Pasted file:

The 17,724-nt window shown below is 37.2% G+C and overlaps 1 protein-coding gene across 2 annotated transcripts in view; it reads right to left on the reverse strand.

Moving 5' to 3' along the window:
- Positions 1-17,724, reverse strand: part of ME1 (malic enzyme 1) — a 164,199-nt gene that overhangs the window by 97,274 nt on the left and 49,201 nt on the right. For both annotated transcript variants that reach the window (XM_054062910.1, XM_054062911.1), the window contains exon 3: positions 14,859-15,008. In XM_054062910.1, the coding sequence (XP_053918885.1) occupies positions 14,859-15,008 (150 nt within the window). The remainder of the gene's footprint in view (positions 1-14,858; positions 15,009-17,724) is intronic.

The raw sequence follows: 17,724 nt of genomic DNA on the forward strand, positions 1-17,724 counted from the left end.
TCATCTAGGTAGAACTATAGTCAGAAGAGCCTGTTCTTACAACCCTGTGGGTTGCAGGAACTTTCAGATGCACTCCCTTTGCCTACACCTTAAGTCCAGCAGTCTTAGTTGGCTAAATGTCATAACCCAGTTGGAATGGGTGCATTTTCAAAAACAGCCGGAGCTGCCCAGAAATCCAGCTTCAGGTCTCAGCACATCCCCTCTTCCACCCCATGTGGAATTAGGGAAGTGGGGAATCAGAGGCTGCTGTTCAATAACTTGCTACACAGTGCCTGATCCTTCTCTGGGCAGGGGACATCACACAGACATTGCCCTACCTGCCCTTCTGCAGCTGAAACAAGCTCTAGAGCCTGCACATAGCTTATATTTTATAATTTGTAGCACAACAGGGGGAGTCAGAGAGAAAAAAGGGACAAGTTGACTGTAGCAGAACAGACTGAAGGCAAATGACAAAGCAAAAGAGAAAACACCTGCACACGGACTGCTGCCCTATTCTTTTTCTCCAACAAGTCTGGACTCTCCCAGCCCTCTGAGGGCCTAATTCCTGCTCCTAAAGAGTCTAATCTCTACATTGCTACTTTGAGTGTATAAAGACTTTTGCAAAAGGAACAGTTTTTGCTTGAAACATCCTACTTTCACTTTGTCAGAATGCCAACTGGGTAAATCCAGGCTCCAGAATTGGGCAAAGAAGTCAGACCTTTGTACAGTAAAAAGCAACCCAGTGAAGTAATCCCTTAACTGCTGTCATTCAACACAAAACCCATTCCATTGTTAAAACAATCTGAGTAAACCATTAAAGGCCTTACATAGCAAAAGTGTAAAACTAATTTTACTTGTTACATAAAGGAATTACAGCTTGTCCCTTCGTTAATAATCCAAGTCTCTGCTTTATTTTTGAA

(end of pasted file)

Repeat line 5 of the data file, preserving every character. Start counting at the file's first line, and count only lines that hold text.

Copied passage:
TCATCTAGGTAGAACTATAGTCAGAAGAGCCTGTTCTTACAACCCTGTGGGTTGCAGGAACTTTCAGATGCACTCCCTTTGCCTACACCTTAAGTCCAGCAGTCTTAGTTGGCTAAATGTCATAACCCAGTTGGAATGGGTGCATTTTCAAAAACAGCCGGAGCTGCCCAGAAATCCAGCTTCAGGTCTCAGCACATCCCCTCTTCCACCCCATGTGGAATTAGGGAAGTGGGGAATCAGAGGCTGCTGTTCAATAACTTGCTACACAGTGCCTGATCCTTCTCTGGGCAGGGGACATCACACAGACATTGCCCTACCTGCCCTTCTGCAGCTGAAACAAGCTCTAGAGCCTGCACATAGCTTATATTTTATAATTTGTAGCACAACAGGGGGAGTCAGAGAGAAAAAAGGGACAAGTTGACTGTAGCAGAACAGACTGAAGGCAAATGACAAAGCAAAAGAGAAAACACCTGCACACGGACTGCTGCCCTATTCTTTTTCTCCAACAAGTCTGGACTCTCCCAGCCCTCTGAGGGCCTAATTCCTGCTCCTAAAGAGTCTAATCTCTACATTGCTACTTTGAGTGTATAAAGACTTTTGCAAAAGGAACAGTTTTTGCTTGAAACATCCTACTTTCACTTTGTCAGAATGCCAACTGGGTAAATCCAGGCTCCAGAATTGGGCAAAGAAGTCAGACCTTTGTACAGTAAAAAGCAACCCAGTGAAGTAATCCCTTAACTGCTGTCATTCAACACAAAACCCATTCCATTGTTAAAACAATCTGAGTAAACCATTAAAGGCCTTACATAGCAAAAGTGTAAAACTAATTTTACTTGTTACATAAAGGAATTACAGCTTGTCCCTTCGTTAATAATCCAAGTCTCTGCTTTATTTTTGAA